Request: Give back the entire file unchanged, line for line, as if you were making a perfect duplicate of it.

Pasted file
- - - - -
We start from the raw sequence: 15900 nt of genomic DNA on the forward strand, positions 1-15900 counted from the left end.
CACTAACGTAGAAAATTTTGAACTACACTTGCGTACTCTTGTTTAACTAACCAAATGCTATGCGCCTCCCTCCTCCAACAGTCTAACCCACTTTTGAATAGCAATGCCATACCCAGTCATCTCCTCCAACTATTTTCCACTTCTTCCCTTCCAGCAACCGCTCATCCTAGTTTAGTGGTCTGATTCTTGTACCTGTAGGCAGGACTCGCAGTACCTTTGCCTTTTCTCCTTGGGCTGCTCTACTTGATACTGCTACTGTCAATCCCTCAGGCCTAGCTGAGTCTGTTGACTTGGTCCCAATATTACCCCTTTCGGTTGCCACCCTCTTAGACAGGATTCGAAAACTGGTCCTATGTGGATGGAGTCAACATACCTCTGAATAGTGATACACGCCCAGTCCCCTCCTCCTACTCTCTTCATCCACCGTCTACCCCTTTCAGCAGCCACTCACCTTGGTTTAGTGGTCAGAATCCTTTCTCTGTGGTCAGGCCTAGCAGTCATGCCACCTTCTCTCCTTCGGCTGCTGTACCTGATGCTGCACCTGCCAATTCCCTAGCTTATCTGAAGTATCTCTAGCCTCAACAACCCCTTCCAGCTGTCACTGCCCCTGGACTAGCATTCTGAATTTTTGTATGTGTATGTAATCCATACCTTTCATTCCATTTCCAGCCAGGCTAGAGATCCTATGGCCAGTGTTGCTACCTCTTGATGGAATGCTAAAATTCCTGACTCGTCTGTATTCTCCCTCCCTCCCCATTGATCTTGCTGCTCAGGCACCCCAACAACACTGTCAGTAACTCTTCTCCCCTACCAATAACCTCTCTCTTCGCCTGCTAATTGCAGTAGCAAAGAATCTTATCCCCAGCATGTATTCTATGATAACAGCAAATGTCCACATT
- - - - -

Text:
We start from the raw sequence: 15900 nt of genomic DNA on the forward strand, positions 1-15900 counted from the left end.
CACTAACGTAGAAAATTTTGAACTACACTTGCGTACTCTTGTTTAACTAACCAAATGCTATGCGCCTCCCTCCTCCAACAGTCTAACCCACTTTTGAATAGCAATGCCATACCCAGTCATCTCCTCCAACTATTTTCCACTTCTTCCCTTCCAGCAACCGCTCATCCTAGTTTAGTGGTCTGATTCTTGTACCTGTAGGCAGGACTCGCAGTACCTTTGCCTTTTCTCCTTGGGCTGCTCTACTTGATACTGCTACTGTCAATCCCTCAGGCCTAGCTGAGTCTGTTGACTTGGTCCCAATATTACCCCTTTCGGTTGCCACCCTCTTAGACAGGATTCGAAAACTGGTCCTATGTGGATGGAGTCAACATACCTCTGAATAGTGATACACGCCCAGTCCCCTCCTCCTACTCTCTTCATCCACCGTCTACCCCTTTCAGCAGCCACTCACCTTGGTTTAGTGGTCAGAATCCTTTCTCTGTGGTCAGGCCTAGCAGTCATGCCACCTTCTCTCCTTCGGCTGCTGTACCTGATGCTGCACCTGCCAATTCCCTAGCTTATCTGAAGTATCTCTAGCCTCAACAACCCCTTCCAGCTGTCACTGCCCCTGGACTAGCATTCTGAATTTTTGTATGTGTATGTAATCCATACCTTTCATTCCATTTCCAGCCAGGCTAGAGATCCTATGGCCAGTGTTGCTACCTCTTGATGGAATGCTAAAATTCCTGACTCGTCTGTATTCTCCCTCCCTCCCCATTGATCTTGCTGCTCAGGCACCCCAACAACACTGTCAGTAACTCTTCTCCCCTACCAATAACCTCTCTCTTCGCCTGCTAATTGCAGTAGCAAAGAATCTTATCCCCAGCATGTATTCTATGATAACAGCAAATGTCCACATT